Gap insurance is, as I mentioned earlier, a policy some folks (see bulleted list above) should definitely consider purchasing to make up the difference, or the gap, between what a typical auto insurance policy will pay for in case of theft or accidental demolition of your new vehicle and what you actually owe on the vehicle at the time it bites the dust. So it’s aptly named in reference to a literal gap in auto insurance coverage, but the term “GAP” is really a clever little double agent, also functioning as an acronym for “Guaranteed Auto Protection.”

Typical auto insurance policies will reimburse you only for the current market value of your vehicle at the time of a theft or an accident in which your car is “totaled.”  And basically, if your car gets stolen or totaled within the first two years of its life, it will not be worth anything close to what you still owe on it. This is due to depreciation, in which cars start losing their value, or “depreciating,” as soon as you drive them off the lot. estimates the rate of depreciation is roughly 30% in its first year and 20% in its second year. By the time your precious auto baby reaches its third birthday it will only be worth half of its original value!

Here’s how gap insurance works. Let’s say you buy a new car for $25,000 today. About one year later you get t-boned, while pulling out of a carwash one beautiful sunny day, by a teenager driving too fast in his daddy’s Hummer, too busy texting his girlfriend to notice the red light he just blew past. Guess how much your insurance company will pay to replace that now useless hunk of metal? Probably somewhere in the neighborhood of $18,000. That means, depending on how much your down payment was, you have a gap of up to 7,000 bucks that you’ll still owe on your auto loan (not to mention, no one’s gonna give you back the $25 you just wasted on the Super Deluxe Wash ‘n Wax). But, if you have gap insurance, the insurance company will pay the remaining $7,000 on your loan. In other words, you will not have to pay another dime for a car that is dead to you.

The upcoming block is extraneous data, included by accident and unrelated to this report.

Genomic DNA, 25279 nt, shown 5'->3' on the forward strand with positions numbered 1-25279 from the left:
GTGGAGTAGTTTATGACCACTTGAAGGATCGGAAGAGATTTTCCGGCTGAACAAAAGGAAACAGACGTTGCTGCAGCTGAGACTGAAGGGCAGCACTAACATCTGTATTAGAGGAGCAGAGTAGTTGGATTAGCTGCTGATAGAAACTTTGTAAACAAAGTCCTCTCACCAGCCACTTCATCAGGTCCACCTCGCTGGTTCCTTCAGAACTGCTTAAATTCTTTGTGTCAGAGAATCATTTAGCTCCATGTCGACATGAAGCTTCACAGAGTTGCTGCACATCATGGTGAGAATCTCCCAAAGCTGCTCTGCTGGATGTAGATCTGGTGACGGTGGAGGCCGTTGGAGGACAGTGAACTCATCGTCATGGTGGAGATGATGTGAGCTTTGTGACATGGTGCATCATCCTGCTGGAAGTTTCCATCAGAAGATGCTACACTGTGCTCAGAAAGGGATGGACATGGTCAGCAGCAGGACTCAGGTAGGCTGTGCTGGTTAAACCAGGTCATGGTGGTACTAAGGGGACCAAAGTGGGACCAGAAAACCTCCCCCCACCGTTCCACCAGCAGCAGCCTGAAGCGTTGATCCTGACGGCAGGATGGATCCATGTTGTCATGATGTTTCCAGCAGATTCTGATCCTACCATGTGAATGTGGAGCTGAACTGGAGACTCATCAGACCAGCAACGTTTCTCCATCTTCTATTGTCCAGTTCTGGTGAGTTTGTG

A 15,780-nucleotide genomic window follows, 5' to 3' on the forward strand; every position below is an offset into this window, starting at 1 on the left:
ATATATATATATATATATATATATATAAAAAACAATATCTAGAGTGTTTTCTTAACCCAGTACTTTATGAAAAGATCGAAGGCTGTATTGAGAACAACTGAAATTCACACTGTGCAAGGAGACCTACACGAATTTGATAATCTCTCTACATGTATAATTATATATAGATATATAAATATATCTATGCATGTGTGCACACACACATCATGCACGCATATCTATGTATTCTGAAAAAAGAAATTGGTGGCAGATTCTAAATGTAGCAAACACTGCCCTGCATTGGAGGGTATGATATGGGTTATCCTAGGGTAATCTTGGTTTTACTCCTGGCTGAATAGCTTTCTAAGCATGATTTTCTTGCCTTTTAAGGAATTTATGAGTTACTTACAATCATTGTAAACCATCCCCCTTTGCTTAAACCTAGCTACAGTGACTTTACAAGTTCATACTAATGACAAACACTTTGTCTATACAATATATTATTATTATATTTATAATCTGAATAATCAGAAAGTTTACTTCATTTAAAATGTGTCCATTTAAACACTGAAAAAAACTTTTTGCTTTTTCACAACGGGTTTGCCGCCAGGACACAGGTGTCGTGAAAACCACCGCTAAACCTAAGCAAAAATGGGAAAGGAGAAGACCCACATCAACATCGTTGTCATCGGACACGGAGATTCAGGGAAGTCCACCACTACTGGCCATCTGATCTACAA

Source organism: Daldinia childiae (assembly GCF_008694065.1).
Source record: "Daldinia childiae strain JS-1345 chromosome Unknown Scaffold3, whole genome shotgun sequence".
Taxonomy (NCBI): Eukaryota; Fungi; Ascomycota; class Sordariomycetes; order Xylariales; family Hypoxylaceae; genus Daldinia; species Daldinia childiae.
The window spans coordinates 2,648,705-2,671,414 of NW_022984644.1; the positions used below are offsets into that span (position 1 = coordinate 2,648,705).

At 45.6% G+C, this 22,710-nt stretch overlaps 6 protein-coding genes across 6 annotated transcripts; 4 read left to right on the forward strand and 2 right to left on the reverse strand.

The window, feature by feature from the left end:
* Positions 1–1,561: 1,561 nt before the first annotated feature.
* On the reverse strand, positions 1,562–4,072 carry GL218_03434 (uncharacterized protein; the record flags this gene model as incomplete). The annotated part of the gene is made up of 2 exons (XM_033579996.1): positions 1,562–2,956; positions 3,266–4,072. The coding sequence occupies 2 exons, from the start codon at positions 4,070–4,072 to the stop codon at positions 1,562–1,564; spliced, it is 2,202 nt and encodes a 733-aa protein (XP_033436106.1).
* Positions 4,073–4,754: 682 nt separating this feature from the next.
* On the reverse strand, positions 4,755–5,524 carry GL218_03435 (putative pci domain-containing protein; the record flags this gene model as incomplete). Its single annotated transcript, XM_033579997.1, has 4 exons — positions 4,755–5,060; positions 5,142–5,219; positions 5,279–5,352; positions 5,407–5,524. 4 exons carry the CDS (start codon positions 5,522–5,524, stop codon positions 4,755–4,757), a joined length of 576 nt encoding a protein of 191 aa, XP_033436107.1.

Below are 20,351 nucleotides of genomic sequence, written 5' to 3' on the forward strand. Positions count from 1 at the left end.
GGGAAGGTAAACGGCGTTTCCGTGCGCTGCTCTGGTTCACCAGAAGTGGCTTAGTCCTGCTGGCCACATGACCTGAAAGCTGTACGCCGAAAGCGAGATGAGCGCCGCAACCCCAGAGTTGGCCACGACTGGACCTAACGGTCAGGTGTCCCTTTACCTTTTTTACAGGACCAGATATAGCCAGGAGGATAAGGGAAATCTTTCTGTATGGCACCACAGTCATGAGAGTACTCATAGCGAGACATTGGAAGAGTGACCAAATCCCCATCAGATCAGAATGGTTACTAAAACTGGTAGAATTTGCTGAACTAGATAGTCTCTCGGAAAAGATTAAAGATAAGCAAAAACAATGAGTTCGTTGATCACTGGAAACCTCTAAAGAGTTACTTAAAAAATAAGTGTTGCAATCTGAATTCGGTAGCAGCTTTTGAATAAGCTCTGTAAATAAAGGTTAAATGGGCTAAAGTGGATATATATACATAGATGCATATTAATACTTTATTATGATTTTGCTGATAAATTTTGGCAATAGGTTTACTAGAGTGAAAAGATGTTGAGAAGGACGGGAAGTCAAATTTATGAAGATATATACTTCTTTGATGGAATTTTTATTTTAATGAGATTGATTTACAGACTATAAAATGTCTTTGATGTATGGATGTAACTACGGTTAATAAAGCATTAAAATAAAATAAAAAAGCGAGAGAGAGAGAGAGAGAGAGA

Now you’re probably thinking something like, “That sounds great! Sign me up.” And I would not stop you, my intrepid car buying comrade. That is, unless you are saying that to the business manager (or whoever handles financing and contracts) at the car dealership. Before I can give you my blessing to “go forth and cover the gap” I need to tell you one more thing.

DO NOT buy the gap policy at the dealership!

The only exception to this directive would be if you’re the kind of person who enjoys throwing money down the toilet for no logical reason. But, you’ve chosen to read this article, so I seriously doubt you’re that kind of person. Anyway... Had we not questioned the plan we were sold and left our contract as it was the night we drove off the lot in our new car we would have ended up shelling out $936 over the course of our loan, plus interest, for a gap policy we were able to easily get through our regular insurer for only $34 a year. All we had to do was ask our agent. Furthermore, a simple Google search showed us that, contrary to what we were told by the people at our dealership, just about every major insurance company has gap coverage available. Of course, they didn’t want us to know this because selling gap insurance is an easy way for dealerships and their salespeople to make a nice profit, with commissions of up to 50% of gap policy premiums. So it pays to simply ask your insurance agent to add gap coverage to your existing policy, or better yet, ask if you even need it at all. Some regular insurance policies actually cover the fully financed amount.

Now, go forth and cover the gap!



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Comments 2

Wanderer on Thursday, 02 February 2017 04:10

Great post! Never heard of "Gap" Insurance. Good to hear about the pros and cons!

Great post! Never heard of "Gap" Insurance. Good to hear about the pros and cons!
Frank on Monday, 22 May 2017 10:34

This is extremely helpful and detailed! Thanks for the information. The next time I purchase a car, I will definitely look into this.

This is extremely helpful and detailed! Thanks for the information. The next time I purchase a car, I will definitely look into this.
Monday, 27 May 2024